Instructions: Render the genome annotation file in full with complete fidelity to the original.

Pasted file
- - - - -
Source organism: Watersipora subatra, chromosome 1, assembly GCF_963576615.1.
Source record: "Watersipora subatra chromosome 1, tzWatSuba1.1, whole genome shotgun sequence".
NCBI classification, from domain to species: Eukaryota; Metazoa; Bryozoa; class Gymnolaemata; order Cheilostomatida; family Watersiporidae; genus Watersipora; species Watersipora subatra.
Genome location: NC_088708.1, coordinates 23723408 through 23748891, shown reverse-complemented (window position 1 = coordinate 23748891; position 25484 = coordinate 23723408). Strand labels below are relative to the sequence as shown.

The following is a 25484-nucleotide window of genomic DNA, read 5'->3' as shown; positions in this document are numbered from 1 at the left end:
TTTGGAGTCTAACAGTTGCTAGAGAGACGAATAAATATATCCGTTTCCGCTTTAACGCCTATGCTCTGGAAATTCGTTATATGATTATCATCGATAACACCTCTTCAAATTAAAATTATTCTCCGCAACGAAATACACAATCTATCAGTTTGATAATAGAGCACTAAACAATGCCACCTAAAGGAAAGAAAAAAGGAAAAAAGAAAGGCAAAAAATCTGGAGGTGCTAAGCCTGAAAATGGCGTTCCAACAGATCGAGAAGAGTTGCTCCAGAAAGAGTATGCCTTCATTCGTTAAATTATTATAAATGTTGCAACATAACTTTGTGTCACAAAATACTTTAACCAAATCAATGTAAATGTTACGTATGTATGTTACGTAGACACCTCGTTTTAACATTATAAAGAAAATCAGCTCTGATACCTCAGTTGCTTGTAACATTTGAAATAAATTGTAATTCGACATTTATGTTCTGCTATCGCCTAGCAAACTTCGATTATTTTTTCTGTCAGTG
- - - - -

Source organism: Watersipora subatra, chromosome 1, assembly GCF_963576615.1.
Source record: "Watersipora subatra chromosome 1, tzWatSuba1.1, whole genome shotgun sequence".
NCBI classification, from domain to species: Eukaryota; Metazoa; Bryozoa; class Gymnolaemata; order Cheilostomatida; family Watersiporidae; genus Watersipora; species Watersipora subatra.
Genome location: NC_088708.1, coordinates 23723408 through 23748891, shown reverse-complemented (window position 1 = coordinate 23748891; position 25484 = coordinate 23723408). Strand labels below are relative to the sequence as shown.

The following is a 25484-nucleotide window of genomic DNA, read 5'->3' as shown; positions in this document are numbered from 1 at the left end:
TTTGGAGTCTAACAGTTGCTAGAGAGACGAATAAATATATCCGTTTCCGCTTTAACGCCTATGCTCTGGAAATTCGTTATATGATTATCATCGATAACACCTCTTCAAATTAAAATTATTCTCCGCAACGAAATACACAATCTATCAGTTTGATAATAGAGCACTAAACAATGCCACCTAAAGGAAAGAAAAAAGGAAAAAAGAAAGGCAAAAAATCTGGAGGTGCTAAGCCTGAAAATGGCGTTCCAACAGATCGAGAAGAGTTGCTCCAGAAAGAGTATGCCTTCATTCGTTAAATTATTATAAATGTTGCAACATAACTTTGTGTCACAAAATACTTTAACCAAATCAATGTAAATGTTACGTATGTATGTTACGTAGACACCTCGTTTTAACATTATAAAGAAAATCAGCTCTGATACCTCAGTTGCTTGTAACATTTGAAATAAATTGTAATTCGACATTTATGTTCTGCTATCGCCTAGCAAACTTCGATTATTTTTTCTGTCAGTG